From Publishers Weekly
Lee was considered one of Major League Baseball's biggest flakes in the 1970s, a freethinker who defied nearly every manager or owner who tried to control him. Although Lee, who pitched for the Montreal Expos and Boston Red Sox, was removed involuntarily from the pro ranks for his controversial statements and attitudes (e.g., suggesting pot smoking as a way for pitchers to better concentrate), he never lost his love for the game and played whenever and wherever he could, at first with the hopes of returning to the majors, later simply for the enjoyment of it. He picks up where his 1984 memoir The Wrong Stuff
left off, recounting his travels playing with myriad amateur and semipro baseball and softball teams in the U.S. and Canada, as well as in Russia, Cuba and Venezuela. Lee's anti-establishment attitudes—he writes candidly, humorously and unapologetically of his drug and alcohol abuse—also drew him into alternative politics, as the 1988 presidential candidate for the Rhinoceros Party. For all his antics, however, Lee speaks eloquently of the connection between baseball and male bonding, especially between fathers and sons. This is a thoughtful and droll journal of an itinerant journeyman, content to ply his trade for whatever he can get out of the experience.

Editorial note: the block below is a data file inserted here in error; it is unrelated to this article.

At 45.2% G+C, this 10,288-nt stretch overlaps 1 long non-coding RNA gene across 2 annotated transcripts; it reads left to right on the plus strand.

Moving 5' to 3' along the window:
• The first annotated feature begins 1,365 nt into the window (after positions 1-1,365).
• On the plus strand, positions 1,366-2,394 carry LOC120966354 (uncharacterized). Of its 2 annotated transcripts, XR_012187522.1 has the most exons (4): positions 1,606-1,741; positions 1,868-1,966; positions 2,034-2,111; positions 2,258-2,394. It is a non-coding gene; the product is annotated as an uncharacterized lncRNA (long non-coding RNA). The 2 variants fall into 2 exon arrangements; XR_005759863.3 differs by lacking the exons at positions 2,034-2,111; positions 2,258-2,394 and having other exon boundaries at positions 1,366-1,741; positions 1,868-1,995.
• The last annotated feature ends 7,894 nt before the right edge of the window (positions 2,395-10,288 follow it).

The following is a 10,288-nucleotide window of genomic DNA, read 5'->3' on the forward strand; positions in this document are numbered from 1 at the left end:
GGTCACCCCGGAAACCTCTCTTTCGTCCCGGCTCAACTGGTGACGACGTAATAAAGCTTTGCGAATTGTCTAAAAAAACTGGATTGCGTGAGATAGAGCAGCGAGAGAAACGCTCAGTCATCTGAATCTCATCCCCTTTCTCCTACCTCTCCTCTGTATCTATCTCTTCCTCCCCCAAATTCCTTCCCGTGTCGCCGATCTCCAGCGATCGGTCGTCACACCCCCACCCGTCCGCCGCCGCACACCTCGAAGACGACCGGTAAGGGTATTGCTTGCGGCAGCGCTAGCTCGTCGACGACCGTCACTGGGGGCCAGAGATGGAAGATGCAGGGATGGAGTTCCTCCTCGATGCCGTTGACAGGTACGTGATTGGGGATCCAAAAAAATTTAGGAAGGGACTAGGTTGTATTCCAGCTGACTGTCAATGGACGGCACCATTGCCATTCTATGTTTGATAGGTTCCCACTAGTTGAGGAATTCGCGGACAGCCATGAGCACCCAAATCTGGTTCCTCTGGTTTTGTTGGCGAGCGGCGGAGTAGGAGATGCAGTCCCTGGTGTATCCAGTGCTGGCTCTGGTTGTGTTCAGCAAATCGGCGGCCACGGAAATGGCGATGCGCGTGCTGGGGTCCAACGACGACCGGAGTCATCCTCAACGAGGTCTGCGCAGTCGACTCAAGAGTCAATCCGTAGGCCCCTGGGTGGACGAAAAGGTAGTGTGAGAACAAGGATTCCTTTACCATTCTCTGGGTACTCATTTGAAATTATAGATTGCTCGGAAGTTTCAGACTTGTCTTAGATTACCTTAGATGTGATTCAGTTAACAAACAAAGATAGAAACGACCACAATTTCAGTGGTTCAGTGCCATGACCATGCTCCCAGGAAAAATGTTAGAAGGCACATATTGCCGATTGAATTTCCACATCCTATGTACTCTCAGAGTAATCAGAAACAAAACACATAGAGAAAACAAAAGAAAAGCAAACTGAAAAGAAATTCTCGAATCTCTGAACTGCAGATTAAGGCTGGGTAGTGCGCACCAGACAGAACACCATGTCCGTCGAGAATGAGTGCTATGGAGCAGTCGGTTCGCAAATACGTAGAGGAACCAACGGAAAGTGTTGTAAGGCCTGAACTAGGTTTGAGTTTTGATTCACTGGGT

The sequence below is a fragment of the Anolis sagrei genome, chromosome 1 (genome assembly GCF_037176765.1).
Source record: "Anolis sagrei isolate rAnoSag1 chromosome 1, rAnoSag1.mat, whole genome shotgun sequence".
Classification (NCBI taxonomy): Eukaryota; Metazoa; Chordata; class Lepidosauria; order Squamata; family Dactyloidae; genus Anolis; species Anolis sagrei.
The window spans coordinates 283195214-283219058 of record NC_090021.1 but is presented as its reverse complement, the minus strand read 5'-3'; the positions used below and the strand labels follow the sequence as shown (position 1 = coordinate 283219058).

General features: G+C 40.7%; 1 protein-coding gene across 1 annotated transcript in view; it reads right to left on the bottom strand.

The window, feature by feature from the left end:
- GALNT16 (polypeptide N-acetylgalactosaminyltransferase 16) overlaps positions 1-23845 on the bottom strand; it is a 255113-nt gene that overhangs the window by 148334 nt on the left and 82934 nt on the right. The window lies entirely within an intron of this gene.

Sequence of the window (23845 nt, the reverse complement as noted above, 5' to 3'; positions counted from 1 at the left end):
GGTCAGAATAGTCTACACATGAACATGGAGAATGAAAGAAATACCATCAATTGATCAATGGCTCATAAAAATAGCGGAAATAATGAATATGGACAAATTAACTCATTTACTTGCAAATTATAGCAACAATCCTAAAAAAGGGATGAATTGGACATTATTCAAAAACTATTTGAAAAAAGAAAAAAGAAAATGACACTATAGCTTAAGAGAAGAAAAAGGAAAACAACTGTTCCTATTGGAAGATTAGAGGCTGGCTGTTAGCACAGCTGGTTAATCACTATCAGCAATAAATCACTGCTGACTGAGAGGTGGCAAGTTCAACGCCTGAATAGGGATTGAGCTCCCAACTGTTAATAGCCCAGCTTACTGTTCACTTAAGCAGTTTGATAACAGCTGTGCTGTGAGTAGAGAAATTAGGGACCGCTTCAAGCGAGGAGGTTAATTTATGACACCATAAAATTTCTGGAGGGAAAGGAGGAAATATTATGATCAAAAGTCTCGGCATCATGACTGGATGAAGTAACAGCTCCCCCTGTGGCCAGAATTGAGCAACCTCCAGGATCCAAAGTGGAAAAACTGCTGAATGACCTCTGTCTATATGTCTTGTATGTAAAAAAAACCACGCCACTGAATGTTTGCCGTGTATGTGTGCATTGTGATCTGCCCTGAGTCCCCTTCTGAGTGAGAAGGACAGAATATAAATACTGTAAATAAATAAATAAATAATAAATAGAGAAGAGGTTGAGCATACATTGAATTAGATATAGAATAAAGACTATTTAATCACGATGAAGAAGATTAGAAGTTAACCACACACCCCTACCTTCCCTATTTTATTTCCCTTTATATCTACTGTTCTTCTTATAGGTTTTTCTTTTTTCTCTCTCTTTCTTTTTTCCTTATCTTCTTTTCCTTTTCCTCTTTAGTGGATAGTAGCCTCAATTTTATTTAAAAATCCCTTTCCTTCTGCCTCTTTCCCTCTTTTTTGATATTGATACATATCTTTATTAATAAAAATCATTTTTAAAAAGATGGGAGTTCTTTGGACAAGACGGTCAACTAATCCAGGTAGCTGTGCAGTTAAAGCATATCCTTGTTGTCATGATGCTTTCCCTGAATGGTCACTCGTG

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This is an odd hybrid of a book, proceeding where Lee's popular Wrong Stuff
left off some 20 years ago. Unceremoniously released by the Montreal Expos in 1982 at the age of 35, Lee began a second career traveling the world--Russia, Venezuela, Canada, Cuba--in search of a place to play ball. With coauthor Lally, Lee recounts his adventures at far-flung ballparks, his friendships with players (Ted Williams, Ferguson Jenkins), and his lively encounters with the locals. And always, at least until the birth of his daughter recently, there are the drugs--Lee arguing, for instance, that he could pitch effectively on a marijuana high: "Hitters could not think with me because of the simple fact that I had ceased thinking." Lee is at his best, though, when he talks pitching. He gives a clinic on the subject when he tells how he pitched 64 innings four years ago at a weekend tournament in Pennsylvania while throwing only 320 pitches, or about 5 per inning. A book probably best enjoyed by the armchair-traveling baseball fan with a long memory. Alan MooresCopyright © American Library Association. All rights reserved